PLIBERSEK: Well obviously I can’t talk in detail about the content of security briefings that we receive but you only need to open the newspapers to know that there are Australians fighting with IS and the risk, aside from the people they’re fighting in Iraq and Syria, is that when they come home they would use some of the particularly nasty skills that they’ve developed overseas against Australians on home soil. That is the risk that we have to protect against and we are of course determined to do everything we can to support our security agencies in keeping Australians safe at home. But there is another issue and we spoke about it last time that the world community looked on at Rwanda and the 800,000 people who lost their lives there and said it’s terrible someone should do something, you know make it stop, but took no effective action and 800,000 people lost their lives. So however cautious we are, rightly cautious we are, about Australian involvement again in Iraq and what a disaster it was in 2003, we do have a responsibility to protect and we can debate the parameters that we put around our involvement there. I think it’s very important that the Prime Minister continues to update the Parliament on exactly what the Australian mission is, what role we play, how we will judge when we’ve been successful, what does that mean for the withdrawal of Australian troops. All of that should be part of our public discussion through the Parliament to the people of Australia. But I don’t think we can turn our backs on what is a serious humanitarian disaster.
ALY: Is it really a choice though between military involvement and turning our backs? Is that really a fair binary?
PLIBERSEK: Well I’m not sure whether you’re suggesting that people should have a good hard talking to IS and maybe they won’t kill people. We would always prefer diplomatic means to deal with a situation like this if there was a sensible leadership with a grievance that you could discuss it would be one thing but that’s not what we’re talking about with this organisation. I think that it is at the invitation of the Government of Iraq we have provided humanitarian assistance which includes some military assistance. You’ve got to remember this is not the invasion of 2003, we’re talking about several dozen countries involved not the four that were involved in 2003. This is something that has the backing of the United Nations –
ALY: Oh, we seem to have lost Tanya Plibersek. We might see if we can get her back because the other aspect of this story that I wanted to talk to her about was the Ebola response the Ebola crisis which is a real crisis, I mean not to say that the ISIS one isn’t but this is something that Obama administration has said that they’re sending 3000 troops to deal with this. So we’ll see if we can explore that with Tanya Plibersek who I understand is with us now. Thank you very much for being back with us, sorry if we let you go there it wasn’t anything you said.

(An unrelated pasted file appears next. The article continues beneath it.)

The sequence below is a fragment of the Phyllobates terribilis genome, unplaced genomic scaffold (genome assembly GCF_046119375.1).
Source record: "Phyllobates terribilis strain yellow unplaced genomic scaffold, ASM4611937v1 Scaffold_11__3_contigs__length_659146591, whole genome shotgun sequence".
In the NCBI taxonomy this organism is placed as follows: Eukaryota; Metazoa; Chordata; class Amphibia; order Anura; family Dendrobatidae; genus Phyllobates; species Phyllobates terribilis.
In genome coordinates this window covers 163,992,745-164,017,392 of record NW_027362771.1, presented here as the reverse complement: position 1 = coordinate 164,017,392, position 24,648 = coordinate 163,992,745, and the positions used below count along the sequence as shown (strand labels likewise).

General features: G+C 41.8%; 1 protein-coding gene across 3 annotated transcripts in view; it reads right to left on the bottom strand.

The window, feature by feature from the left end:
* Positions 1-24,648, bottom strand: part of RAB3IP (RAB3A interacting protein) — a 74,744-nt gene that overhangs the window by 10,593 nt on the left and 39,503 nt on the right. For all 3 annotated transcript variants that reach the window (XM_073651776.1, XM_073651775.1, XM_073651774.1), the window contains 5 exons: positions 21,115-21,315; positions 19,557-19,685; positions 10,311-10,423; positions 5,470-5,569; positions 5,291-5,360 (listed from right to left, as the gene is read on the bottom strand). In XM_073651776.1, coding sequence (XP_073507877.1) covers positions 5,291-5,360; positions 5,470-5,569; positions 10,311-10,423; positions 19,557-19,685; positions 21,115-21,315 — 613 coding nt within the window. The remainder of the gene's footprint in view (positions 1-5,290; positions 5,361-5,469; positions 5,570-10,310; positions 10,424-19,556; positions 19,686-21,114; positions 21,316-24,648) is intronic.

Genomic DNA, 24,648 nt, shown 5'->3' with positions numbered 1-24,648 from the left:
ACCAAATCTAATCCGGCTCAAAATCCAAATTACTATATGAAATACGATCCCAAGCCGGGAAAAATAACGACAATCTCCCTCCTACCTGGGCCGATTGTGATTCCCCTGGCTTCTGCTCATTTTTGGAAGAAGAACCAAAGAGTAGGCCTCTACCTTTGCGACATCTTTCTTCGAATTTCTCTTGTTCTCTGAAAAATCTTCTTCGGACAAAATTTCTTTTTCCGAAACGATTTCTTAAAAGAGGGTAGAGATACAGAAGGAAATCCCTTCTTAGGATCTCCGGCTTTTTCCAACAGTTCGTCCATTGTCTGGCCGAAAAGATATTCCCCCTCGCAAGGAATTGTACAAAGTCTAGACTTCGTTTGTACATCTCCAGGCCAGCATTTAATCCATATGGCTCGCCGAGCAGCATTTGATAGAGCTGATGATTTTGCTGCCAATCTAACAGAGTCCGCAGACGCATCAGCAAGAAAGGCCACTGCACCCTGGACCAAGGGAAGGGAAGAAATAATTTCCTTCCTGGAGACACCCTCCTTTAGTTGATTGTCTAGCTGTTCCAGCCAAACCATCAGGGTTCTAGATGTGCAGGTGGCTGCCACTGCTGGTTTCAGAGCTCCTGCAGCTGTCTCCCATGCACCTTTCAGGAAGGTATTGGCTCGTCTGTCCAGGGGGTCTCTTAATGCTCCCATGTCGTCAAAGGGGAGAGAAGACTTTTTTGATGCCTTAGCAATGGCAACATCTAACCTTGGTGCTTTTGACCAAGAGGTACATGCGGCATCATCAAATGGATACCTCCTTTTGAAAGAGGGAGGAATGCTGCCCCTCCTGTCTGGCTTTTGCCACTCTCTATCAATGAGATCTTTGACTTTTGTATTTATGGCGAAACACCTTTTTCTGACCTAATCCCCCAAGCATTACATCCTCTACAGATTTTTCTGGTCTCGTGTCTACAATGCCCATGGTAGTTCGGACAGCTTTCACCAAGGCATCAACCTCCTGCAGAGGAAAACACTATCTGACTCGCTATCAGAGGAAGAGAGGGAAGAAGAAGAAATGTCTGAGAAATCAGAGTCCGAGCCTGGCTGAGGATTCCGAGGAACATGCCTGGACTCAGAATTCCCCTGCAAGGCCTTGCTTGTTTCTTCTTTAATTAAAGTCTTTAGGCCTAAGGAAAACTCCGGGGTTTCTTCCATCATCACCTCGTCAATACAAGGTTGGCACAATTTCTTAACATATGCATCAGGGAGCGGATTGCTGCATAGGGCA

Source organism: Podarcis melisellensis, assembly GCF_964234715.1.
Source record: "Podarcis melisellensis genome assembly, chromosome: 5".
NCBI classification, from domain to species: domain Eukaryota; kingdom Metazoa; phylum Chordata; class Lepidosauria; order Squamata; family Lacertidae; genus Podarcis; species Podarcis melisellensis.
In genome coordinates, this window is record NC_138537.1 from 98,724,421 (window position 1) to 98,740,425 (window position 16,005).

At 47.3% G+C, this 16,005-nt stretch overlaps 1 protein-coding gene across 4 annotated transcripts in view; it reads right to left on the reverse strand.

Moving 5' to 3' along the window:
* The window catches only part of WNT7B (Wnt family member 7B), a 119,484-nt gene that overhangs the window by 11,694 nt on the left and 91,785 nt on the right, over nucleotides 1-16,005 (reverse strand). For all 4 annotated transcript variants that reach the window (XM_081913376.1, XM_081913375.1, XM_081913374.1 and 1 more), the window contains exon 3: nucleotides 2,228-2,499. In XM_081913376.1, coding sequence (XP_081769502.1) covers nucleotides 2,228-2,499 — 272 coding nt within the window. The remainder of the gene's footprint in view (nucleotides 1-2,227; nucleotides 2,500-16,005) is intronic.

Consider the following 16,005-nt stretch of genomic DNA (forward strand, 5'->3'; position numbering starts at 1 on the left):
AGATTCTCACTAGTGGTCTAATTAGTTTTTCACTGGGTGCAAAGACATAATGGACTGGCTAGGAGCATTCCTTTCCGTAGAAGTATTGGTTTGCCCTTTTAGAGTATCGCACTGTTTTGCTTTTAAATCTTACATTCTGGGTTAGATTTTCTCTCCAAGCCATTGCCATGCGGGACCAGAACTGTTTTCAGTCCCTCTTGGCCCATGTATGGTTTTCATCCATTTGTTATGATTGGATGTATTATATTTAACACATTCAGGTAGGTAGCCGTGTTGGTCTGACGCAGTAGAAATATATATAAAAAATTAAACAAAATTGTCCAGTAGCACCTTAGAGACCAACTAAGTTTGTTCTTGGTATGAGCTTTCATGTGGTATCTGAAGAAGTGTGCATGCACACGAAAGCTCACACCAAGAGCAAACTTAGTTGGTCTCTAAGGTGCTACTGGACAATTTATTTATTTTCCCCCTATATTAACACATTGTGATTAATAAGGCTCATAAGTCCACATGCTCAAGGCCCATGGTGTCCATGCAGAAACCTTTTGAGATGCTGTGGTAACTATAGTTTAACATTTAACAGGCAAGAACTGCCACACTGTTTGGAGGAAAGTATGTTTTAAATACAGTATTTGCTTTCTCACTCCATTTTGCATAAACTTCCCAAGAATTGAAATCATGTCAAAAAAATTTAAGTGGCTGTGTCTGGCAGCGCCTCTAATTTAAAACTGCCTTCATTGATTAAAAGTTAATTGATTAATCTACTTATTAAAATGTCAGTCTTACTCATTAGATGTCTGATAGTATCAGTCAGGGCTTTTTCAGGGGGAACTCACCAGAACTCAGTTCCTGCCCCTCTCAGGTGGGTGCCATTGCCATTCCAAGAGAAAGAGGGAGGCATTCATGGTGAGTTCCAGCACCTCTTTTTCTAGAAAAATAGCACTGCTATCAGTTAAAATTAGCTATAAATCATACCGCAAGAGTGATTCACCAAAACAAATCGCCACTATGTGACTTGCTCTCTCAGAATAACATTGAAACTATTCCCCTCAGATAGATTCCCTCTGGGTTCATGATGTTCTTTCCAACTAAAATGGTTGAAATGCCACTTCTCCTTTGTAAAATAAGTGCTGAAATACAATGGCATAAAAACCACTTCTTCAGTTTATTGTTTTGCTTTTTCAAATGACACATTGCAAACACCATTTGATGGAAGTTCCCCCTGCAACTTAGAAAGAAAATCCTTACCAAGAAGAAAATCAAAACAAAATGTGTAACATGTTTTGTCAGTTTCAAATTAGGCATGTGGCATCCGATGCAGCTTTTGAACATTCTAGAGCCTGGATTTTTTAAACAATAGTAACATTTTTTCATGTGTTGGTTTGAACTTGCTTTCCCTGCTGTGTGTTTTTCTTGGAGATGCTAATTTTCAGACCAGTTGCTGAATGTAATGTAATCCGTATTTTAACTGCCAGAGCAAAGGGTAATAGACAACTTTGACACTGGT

PLIBERSEK: I don’t know what happened.
ALY: No don’t take it personally. We should move on to the Ebola thing, although –
PLIBERSEK: I just want to make one final point on the humanitarian mission. Of course our military contribution is not the beginning and end of what Australia should be doing, our humanitarian support including for the UN agencies who are trying to get aid to desperate people in Syria should be much greater than it is. We should, as Bill Shorten said, be taking more refugees from the area. There are other ways of helping that we should engage as well.
ALY: So let’s talk about the Ebola outbreak. The Obama administration has announced today that sending 3000 troops to help stem the outbreak. He says that this is a potential threat to global security. Have we been as a world, particularly the western world of developed nations, have we been a bit slow moving on this?
PLIBERSEK: Yeah I think you could very easily say that we’ve been a bit slow moving on this. You’ve seen about 5000 cases now and about 1 in 2 of the people who contract Ebola are dying from it. One of the reasons of course is that the traditional practices of washing the body after death mean that more people come into contact with blood and bodily fluids and that of course is the main source of infection. So we could very usefully be working more closely with African health authorities on the basic sort of precautions that you take with that type of disease that [inaudible].